The purveyors of online scams and malware have stooped to imitating the World Health Organization, hoping to take advantage of readers spooked by Ebola, security researchers and officials warn. "Scammers play off emotions," said Tyler Andrew, CEO of the Better Business Bureau serving Alaska, Oregon and Western Washington, in a notice issued by the Washington state attorney general. "Like other disasters, the Ebola scare will generate numerous fundraising opportunities."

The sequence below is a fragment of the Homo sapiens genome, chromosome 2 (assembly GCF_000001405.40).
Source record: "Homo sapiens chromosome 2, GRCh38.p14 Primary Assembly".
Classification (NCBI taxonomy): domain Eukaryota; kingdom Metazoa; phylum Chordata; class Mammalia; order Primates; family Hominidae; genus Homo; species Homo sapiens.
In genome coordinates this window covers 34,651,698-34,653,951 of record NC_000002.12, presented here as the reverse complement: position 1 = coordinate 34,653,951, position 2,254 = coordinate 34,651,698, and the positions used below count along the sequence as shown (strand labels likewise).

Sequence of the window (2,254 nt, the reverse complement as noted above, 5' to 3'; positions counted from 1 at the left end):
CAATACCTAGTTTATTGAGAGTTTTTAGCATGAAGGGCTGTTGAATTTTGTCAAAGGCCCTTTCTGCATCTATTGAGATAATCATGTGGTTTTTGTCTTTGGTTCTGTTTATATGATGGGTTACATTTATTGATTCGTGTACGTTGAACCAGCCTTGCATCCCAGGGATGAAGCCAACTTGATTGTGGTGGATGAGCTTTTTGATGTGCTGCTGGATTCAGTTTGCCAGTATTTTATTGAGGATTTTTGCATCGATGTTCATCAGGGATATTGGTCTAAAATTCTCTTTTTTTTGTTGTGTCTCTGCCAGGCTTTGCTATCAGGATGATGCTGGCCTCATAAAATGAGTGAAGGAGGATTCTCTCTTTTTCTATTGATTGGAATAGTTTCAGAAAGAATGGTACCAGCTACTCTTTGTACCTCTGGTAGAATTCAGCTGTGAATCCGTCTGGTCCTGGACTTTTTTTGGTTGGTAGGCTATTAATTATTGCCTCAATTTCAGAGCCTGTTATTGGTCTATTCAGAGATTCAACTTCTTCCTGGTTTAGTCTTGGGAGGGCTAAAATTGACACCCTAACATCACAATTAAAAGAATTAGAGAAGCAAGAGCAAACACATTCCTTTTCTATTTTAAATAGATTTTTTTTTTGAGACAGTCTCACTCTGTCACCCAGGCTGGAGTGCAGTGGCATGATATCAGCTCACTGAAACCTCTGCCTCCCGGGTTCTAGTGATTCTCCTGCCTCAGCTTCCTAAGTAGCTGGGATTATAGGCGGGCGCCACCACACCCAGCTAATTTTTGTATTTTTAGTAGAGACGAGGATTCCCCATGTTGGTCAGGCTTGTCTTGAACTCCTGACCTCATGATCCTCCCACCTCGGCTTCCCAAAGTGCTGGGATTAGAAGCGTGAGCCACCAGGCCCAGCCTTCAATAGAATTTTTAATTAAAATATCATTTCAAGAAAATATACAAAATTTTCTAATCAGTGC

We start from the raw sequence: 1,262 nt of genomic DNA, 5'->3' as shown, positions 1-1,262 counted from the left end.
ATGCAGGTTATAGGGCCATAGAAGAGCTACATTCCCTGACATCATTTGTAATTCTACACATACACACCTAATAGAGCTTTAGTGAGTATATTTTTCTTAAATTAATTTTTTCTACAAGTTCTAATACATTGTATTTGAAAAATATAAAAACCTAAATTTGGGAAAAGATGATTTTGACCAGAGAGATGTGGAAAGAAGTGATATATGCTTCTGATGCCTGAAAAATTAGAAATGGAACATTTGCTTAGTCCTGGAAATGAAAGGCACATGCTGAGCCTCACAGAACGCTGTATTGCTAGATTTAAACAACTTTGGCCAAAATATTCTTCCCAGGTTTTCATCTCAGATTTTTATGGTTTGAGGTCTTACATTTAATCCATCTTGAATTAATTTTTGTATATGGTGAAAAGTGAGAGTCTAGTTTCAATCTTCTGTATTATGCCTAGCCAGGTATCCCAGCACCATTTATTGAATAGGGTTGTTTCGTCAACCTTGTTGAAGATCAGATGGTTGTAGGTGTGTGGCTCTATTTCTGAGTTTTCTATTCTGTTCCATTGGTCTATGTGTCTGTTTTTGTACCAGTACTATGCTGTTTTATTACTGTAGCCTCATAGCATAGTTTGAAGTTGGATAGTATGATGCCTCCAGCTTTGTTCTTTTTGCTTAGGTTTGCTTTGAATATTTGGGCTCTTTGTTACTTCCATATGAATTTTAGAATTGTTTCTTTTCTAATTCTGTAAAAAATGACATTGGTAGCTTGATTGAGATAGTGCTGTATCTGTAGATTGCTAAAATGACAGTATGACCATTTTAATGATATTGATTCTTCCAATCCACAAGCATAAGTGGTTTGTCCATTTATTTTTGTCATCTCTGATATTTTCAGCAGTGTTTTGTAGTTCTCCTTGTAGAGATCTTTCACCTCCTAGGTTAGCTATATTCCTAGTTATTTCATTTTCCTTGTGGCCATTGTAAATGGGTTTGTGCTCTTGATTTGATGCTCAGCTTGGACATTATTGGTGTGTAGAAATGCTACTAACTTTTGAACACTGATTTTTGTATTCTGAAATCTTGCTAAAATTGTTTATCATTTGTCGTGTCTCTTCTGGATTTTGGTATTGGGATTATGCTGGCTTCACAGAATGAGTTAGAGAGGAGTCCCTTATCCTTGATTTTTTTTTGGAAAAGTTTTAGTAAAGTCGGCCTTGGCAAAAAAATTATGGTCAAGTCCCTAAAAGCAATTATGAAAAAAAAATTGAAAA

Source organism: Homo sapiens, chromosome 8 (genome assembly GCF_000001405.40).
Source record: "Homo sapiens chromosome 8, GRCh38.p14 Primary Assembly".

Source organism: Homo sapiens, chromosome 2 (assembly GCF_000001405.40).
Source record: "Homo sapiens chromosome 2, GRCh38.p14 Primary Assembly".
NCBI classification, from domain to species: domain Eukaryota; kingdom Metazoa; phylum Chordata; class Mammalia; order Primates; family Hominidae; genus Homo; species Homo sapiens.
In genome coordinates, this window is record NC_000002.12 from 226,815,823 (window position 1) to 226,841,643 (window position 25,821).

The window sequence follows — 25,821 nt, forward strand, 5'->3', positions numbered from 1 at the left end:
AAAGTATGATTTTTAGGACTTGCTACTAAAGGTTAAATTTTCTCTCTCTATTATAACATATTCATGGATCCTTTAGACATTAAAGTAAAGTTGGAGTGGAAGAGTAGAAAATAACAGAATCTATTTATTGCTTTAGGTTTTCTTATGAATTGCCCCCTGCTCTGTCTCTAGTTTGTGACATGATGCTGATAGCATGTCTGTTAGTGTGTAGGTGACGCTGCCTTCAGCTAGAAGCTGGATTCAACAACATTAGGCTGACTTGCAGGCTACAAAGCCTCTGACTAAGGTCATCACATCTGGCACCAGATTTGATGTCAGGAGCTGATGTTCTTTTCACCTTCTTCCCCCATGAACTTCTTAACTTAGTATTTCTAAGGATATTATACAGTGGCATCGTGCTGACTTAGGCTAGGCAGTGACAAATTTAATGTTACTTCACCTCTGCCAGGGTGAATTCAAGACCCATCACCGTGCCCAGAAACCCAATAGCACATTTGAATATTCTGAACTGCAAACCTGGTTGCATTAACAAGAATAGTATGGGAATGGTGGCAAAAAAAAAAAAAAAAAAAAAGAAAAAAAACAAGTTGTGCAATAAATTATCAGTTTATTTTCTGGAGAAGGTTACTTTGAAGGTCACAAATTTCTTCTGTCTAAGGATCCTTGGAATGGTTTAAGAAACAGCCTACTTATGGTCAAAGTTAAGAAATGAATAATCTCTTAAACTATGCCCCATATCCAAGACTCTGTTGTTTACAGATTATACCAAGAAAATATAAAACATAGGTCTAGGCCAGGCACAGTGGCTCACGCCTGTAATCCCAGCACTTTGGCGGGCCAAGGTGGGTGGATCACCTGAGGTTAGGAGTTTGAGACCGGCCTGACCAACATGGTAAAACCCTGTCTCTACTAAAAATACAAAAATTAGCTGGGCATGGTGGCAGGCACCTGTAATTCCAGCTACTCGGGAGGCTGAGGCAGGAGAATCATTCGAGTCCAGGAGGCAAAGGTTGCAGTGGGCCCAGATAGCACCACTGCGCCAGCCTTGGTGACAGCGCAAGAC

Do you normally get unsolicited messages from strangers about Ebola? And do they normally come with suspicious attachments? Probably not — so treat any such emails with extreme caution. Online security firm Websense has already detected a number that contain viruses and malware files, one purporting to come from the WHO. You should also be careful when donating money: Fundraisers and charities can easily be fake, so do a quick search on them if you'd like to contribute.
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